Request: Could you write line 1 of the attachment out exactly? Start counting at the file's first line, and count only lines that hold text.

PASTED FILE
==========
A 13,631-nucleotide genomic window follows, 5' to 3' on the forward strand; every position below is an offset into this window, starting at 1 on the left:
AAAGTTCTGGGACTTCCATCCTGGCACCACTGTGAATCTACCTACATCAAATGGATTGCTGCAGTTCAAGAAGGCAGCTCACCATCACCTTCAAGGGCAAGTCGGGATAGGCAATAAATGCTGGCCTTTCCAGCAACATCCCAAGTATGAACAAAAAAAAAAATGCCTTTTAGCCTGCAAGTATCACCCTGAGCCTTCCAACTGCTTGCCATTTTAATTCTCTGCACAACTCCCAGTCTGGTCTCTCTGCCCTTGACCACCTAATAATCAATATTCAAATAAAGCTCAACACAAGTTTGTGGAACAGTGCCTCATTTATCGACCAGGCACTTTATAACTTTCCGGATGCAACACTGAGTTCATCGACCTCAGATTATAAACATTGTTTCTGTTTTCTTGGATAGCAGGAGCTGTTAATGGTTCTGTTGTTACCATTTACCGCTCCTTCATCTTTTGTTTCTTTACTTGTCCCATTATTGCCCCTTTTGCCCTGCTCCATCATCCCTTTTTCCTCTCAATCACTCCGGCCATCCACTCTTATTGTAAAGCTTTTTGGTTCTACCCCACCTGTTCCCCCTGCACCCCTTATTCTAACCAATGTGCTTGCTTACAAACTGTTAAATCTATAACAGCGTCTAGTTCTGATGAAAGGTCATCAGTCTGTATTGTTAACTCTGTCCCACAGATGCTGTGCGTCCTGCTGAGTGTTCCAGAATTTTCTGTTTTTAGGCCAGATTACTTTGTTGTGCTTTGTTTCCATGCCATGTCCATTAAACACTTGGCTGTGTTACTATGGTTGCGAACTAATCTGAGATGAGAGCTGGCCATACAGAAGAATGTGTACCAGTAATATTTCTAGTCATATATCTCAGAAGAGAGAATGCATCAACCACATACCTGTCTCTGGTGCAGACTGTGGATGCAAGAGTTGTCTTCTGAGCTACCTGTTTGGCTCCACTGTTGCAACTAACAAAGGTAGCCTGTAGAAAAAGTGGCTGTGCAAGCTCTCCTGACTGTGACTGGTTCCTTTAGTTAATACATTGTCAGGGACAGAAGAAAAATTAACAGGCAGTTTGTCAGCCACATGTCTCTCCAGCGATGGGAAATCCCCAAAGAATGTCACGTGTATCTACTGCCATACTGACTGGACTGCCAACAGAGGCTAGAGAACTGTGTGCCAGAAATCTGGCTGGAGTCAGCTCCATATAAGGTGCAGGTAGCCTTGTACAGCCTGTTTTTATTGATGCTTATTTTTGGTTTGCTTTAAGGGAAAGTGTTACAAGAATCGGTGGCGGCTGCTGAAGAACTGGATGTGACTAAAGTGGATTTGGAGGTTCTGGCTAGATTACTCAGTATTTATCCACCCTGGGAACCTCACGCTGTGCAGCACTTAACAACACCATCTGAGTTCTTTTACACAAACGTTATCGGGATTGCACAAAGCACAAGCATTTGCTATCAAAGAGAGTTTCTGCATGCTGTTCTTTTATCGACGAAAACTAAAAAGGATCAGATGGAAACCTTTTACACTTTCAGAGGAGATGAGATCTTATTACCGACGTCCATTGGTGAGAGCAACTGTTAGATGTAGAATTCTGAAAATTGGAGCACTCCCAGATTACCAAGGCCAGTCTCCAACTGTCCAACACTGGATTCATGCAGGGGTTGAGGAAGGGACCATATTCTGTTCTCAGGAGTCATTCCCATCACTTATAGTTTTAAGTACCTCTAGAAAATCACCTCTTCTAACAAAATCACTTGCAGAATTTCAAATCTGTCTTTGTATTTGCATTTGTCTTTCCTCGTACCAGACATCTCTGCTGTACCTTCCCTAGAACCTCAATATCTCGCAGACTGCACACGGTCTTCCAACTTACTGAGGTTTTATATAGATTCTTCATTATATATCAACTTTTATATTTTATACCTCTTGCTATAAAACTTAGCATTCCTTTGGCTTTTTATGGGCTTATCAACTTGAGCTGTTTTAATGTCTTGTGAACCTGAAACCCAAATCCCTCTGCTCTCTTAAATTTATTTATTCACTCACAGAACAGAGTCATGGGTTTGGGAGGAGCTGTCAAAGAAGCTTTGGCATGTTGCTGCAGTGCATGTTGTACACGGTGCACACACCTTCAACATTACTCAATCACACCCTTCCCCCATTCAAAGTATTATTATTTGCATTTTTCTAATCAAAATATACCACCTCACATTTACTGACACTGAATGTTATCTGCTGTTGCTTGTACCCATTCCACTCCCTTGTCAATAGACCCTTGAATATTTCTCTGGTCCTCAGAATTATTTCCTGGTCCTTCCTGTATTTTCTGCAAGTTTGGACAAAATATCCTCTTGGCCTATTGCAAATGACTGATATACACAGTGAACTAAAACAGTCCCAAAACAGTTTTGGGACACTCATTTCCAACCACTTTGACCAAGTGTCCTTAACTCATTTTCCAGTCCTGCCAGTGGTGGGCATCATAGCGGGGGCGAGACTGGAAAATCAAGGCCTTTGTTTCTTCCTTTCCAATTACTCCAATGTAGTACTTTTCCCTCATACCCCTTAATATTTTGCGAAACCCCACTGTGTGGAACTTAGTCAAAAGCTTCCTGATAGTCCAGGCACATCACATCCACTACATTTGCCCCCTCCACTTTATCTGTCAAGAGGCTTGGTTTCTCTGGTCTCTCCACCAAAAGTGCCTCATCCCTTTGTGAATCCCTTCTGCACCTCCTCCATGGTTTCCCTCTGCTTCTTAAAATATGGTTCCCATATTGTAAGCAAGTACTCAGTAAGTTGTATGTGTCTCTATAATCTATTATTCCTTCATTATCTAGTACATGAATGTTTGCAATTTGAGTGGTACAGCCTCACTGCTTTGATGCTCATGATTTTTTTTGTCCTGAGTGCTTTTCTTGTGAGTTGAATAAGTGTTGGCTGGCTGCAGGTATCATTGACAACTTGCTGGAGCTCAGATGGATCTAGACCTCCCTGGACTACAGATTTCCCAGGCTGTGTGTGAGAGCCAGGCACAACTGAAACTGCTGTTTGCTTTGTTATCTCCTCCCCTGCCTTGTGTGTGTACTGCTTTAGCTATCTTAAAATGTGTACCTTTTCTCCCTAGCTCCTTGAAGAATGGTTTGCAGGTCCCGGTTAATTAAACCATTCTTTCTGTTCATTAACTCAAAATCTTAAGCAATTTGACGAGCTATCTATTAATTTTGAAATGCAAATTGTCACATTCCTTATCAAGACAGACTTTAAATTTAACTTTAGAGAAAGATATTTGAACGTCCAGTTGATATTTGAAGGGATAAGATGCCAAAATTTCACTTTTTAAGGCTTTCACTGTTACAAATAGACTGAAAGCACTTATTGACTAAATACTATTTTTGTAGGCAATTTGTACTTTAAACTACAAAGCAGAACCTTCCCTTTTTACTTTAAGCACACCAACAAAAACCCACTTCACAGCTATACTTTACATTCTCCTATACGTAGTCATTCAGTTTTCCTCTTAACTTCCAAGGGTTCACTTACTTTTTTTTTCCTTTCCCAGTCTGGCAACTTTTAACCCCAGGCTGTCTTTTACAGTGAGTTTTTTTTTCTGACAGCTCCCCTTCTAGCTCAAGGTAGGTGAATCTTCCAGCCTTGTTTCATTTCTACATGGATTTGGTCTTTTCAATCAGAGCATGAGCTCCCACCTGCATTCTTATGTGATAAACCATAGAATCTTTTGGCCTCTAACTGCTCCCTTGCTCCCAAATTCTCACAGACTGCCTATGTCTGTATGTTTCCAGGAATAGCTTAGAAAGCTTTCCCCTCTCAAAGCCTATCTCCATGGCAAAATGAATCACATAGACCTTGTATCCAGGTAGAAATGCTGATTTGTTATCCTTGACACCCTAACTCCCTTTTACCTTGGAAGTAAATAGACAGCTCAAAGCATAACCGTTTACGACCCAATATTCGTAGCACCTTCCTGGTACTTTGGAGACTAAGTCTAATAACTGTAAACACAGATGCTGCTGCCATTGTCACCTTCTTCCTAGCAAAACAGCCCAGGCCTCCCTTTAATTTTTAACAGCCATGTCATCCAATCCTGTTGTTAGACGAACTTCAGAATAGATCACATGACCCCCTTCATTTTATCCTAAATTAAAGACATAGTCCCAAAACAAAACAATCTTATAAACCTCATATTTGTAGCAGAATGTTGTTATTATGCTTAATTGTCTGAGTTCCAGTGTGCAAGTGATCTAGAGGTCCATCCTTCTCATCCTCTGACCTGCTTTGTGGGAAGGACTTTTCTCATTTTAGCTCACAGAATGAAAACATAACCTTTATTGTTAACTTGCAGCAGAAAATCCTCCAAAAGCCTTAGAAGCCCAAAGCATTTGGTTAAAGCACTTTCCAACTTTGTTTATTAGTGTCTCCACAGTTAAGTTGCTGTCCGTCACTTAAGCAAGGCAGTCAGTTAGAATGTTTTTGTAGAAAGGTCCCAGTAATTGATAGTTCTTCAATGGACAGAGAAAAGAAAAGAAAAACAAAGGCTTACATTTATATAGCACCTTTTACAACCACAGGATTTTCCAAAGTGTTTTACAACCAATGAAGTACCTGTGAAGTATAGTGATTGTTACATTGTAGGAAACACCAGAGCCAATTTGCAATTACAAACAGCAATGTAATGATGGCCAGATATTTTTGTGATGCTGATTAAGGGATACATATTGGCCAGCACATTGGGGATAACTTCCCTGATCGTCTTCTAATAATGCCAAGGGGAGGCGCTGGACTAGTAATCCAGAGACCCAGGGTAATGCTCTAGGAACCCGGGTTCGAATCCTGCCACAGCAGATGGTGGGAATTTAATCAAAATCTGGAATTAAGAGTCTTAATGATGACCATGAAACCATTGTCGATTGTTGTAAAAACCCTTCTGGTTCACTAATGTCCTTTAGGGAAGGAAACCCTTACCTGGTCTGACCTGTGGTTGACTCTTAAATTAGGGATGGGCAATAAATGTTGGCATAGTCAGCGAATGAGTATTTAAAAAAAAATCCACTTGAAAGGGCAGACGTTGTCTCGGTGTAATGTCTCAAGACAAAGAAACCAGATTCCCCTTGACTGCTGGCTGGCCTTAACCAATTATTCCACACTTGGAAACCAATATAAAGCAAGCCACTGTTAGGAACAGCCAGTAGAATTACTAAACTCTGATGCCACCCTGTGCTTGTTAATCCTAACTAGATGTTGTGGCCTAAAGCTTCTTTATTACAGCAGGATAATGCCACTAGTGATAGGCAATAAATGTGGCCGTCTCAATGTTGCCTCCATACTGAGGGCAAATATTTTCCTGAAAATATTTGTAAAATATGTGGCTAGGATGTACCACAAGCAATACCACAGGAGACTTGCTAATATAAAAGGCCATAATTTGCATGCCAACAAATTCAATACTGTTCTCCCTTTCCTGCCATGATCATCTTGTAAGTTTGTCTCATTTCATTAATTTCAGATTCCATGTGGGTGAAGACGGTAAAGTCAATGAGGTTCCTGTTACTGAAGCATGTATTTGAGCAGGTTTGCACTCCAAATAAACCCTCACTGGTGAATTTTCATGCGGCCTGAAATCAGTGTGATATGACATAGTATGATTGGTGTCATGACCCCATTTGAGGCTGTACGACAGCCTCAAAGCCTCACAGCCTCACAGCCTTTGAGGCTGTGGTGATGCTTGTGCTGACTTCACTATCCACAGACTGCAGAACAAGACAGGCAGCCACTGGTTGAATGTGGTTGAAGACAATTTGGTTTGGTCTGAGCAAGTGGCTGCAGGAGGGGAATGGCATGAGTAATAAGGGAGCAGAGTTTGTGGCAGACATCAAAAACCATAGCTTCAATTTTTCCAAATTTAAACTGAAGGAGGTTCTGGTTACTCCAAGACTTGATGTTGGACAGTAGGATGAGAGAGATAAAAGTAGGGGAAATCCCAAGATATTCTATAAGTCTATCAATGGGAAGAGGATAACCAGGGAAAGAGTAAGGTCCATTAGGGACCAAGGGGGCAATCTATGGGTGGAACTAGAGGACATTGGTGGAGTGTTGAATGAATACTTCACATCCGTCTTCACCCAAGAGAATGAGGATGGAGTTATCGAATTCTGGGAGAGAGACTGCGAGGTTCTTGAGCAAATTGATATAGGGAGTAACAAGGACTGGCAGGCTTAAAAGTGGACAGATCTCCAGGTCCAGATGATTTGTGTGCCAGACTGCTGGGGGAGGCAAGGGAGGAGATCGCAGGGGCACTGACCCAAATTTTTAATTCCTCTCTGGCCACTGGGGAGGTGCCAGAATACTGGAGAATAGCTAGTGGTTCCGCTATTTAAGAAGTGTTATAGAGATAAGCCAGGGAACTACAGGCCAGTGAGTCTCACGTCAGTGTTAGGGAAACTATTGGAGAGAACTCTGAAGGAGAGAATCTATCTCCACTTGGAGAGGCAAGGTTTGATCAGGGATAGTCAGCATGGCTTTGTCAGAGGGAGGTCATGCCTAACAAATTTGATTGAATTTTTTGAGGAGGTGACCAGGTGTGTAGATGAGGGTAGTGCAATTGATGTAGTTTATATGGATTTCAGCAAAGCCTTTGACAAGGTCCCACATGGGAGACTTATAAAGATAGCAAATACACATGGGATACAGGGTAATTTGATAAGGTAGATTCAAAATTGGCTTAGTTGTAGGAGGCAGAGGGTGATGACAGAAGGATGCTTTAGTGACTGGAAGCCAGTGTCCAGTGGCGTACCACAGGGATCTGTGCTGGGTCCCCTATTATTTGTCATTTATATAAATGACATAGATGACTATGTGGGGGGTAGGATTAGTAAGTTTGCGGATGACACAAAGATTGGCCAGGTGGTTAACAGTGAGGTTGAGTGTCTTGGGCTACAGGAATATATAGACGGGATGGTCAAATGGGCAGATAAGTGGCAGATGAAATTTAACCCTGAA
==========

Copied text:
A 13,631-nucleotide genomic window follows, 5' to 3' on the forward strand; every position below is an offset into this window, starting at 1 on the left: